"Some will find it hard to believe, but the report does make clear that the fuel market is helping keep prices lower and supermarkets have actually helped competition."

Quentin Willson, spokesman for the pressure group FairFuelUK, said he was shocked.

"Every motorist and business in Britain instinctively knows that 'something's not right'," he said.

"The OFT appears to have failed to address the key issues of : why diesel is more expensive than unleaded in the UK when this is not the case in Europe, why falls in the oil price take so long to be reflected at the pump, and why there are such variations in price, often from the same branded forecourts, within the same area."

The report was welcomed by Chris Hunt, director general of the UK's Petroleum Industry Association, which represents refiners.

"The UK has had amongst the lowest pre-tax pump prices in the EU for over a decade so the findings come as no surprise," he said.

 

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  • rate this
    +3

    Comment number 336.

    So its official, people on here don't like paying high taxes.

    Why is anyone surprised?

    Not me, but then why do the same people criticise Government cuts I wonder?

    It seems they are happy for everyone else to pay tax for their benefit but dislike putting their hands in their own pocket.

    One nation - you are having a laugh!

  • rate this
    +2

    Comment number 335.

    I now only use the car when I have to. In years gone by, I`d take a drive to the shops on a saterday and probably buy something. Now I factor in the cost of petrol, meaning I inevitably stay at home.
    I suspect this to be the case with a large proportion of the UK. Massive fuel tax is contributing to a stagnant retail sector.

  • rate this
    0

    Comment number 334.

    O.F.T. = Office of Fare Trading. Yup, fine fare for the taxman. He eats as much as he can swallow - and then he comes back for 'seconds': petrol tax and then V.A.T.

  • rate this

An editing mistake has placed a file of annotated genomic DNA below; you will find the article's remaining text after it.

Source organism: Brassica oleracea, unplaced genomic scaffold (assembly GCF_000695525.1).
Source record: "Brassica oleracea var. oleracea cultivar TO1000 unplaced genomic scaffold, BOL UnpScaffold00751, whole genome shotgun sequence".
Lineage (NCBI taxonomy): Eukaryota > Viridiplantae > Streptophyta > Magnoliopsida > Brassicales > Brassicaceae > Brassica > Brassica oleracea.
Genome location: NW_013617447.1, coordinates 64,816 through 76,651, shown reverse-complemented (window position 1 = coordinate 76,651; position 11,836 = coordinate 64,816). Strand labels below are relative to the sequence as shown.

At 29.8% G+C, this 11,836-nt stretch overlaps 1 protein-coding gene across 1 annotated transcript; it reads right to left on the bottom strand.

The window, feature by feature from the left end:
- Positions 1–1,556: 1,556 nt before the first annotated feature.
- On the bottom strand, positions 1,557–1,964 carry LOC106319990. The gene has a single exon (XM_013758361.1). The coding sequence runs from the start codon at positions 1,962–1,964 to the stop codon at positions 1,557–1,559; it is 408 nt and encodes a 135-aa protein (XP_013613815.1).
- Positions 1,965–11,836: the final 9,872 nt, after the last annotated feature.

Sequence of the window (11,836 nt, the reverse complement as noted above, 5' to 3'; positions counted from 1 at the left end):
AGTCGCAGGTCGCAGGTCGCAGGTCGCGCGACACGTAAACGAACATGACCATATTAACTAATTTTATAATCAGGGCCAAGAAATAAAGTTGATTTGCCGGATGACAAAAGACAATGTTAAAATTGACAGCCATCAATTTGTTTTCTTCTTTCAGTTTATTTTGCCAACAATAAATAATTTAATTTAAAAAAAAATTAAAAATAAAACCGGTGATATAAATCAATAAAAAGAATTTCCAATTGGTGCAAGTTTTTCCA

+2

    Comment number 333.

    I presume the OFT had their tongues firmly in their cheeks when they spouted this utter drivel. They are clearly not fit for purpose as no will will believe them. Their credibility is shot to bits...

  • rate this
    +12

    Comment number 332.

    So one price for petrol at every forecourt in our town and a significantly lower price at every forecourt in a town twelve miles away isn't local price fixing? Pull the other one - we're not entirely stupid.

  • rate this
    +5

    Comment number 331.

    Conclusion: the government and oil companies are quite happy with the current set up as they are making enough money to buy new friends in North Africa, so shut up moaning you plebs and get back to work and cut down on non-essentials to pay for the commute.

    Find the cheapest option if you can and be glad they are willing to sell you petrol in the first place.

    Or something like that.

  • rate this
    0

    Comment number 330.

    How much do we pay to go to work? Now there's a thought...

  • rate this
    +1

    Comment number 329.

    if we were all high ranking in society we could all have expenses paid-then would you bother about prices?
    NO as you can earn loads- and STILL get everyone else to pay for you to live..... gis a job

  • rate this
    +2

    Comment number 328.